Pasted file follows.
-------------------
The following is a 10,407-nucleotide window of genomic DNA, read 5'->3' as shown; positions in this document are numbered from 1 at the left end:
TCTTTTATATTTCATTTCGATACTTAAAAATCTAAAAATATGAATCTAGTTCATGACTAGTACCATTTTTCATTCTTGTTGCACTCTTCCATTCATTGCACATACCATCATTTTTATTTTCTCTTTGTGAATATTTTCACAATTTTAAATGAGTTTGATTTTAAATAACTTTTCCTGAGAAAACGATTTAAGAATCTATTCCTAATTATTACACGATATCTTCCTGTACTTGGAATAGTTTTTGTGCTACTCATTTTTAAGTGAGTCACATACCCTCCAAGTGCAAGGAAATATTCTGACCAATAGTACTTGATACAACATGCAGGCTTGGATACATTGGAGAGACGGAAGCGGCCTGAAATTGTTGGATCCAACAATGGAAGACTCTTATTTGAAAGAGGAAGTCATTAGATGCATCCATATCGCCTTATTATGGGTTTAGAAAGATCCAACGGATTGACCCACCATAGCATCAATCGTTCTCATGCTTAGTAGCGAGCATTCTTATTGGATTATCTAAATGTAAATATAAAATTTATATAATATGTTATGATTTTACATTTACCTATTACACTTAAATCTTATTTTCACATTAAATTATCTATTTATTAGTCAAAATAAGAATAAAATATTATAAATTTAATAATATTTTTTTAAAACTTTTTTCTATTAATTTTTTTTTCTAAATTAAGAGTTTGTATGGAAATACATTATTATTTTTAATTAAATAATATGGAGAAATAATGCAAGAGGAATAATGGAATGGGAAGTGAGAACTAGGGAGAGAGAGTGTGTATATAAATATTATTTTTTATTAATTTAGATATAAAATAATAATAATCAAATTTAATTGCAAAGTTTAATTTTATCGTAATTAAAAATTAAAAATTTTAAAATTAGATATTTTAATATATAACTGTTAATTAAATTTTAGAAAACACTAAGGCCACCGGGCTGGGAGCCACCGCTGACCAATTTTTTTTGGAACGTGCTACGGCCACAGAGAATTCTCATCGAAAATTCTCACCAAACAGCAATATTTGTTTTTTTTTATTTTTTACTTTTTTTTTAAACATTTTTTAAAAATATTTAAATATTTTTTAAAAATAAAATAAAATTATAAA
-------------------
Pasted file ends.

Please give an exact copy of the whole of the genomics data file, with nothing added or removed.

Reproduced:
The following is a 10,407-nucleotide window of genomic DNA, read 5'->3' as shown; positions in this document are numbered from 1 at the left end:
TCTTTTATATTTCATTTCGATACTTAAAAATCTAAAAATATGAATCTAGTTCATGACTAGTACCATTTTTCATTCTTGTTGCACTCTTCCATTCATTGCACATACCATCATTTTTATTTTCTCTTTGTGAATATTTTCACAATTTTAAATGAGTTTGATTTTAAATAACTTTTCCTGAGAAAACGATTTAAGAATCTATTCCTAATTATTACACGATATCTTCCTGTACTTGGAATAGTTTTTGTGCTACTCATTTTTAAGTGAGTCACATACCCTCCAAGTGCAAGGAAATATTCTGACCAATAGTACTTGATACAACATGCAGGCTTGGATACATTGGAGAGACGGAAGCGGCCTGAAATTGTTGGATCCAACAATGGAAGACTCTTATTTGAAAGAGGAAGTCATTAGATGCATCCATATCGCCTTATTATGGGTTTAGAAAGATCCAACGGATTGACCCACCATAGCATCAATCGTTCTCATGCTTAGTAGCGAGCATTCTTATTGGATTATCTAAATGTAAATATAAAATTTATATAATATGTTATGATTTTACATTTACCTATTACACTTAAATCTTATTTTCACATTAAATTATCTATTTATTAGTCAAAATAAGAATAAAATATTATAAATTTAATAATATTTTTTTAAAACTTTTTTCTATTAATTTTTTTTTCTAAATTAAGAGTTTGTATGGAAATACATTATTATTTTTAATTAAATAATATGGAGAAATAATGCAAGAGGAATAATGGAATGGGAAGTGAGAACTAGGGAGAGAGAGTGTGTATATAAATATTATTTTTTATTAATTTAGATATAAAATAATAATAATCAAATTTAATTGCAAAGTTTAATTTTATCGTAATTAAAAATTAAAAATTTTAAAATTAGATATTTTAATATATAACTGTTAATTAAATTTTAGAAAACACTAAGGCCACCGGGCTGGGAGCCACCGCTGACCAATTTTTTTTGGAACGTGCTACGGCCACAGAGAATTCTCATCGAAAATTCTCACCAAACAGCAATATTTGTTTTTTTTTATTTTTTACTTTTTTTTTAAACATTTTTTAAAAATATTTAAATATTTTTTAAAAATAAAATAAAATTATAAA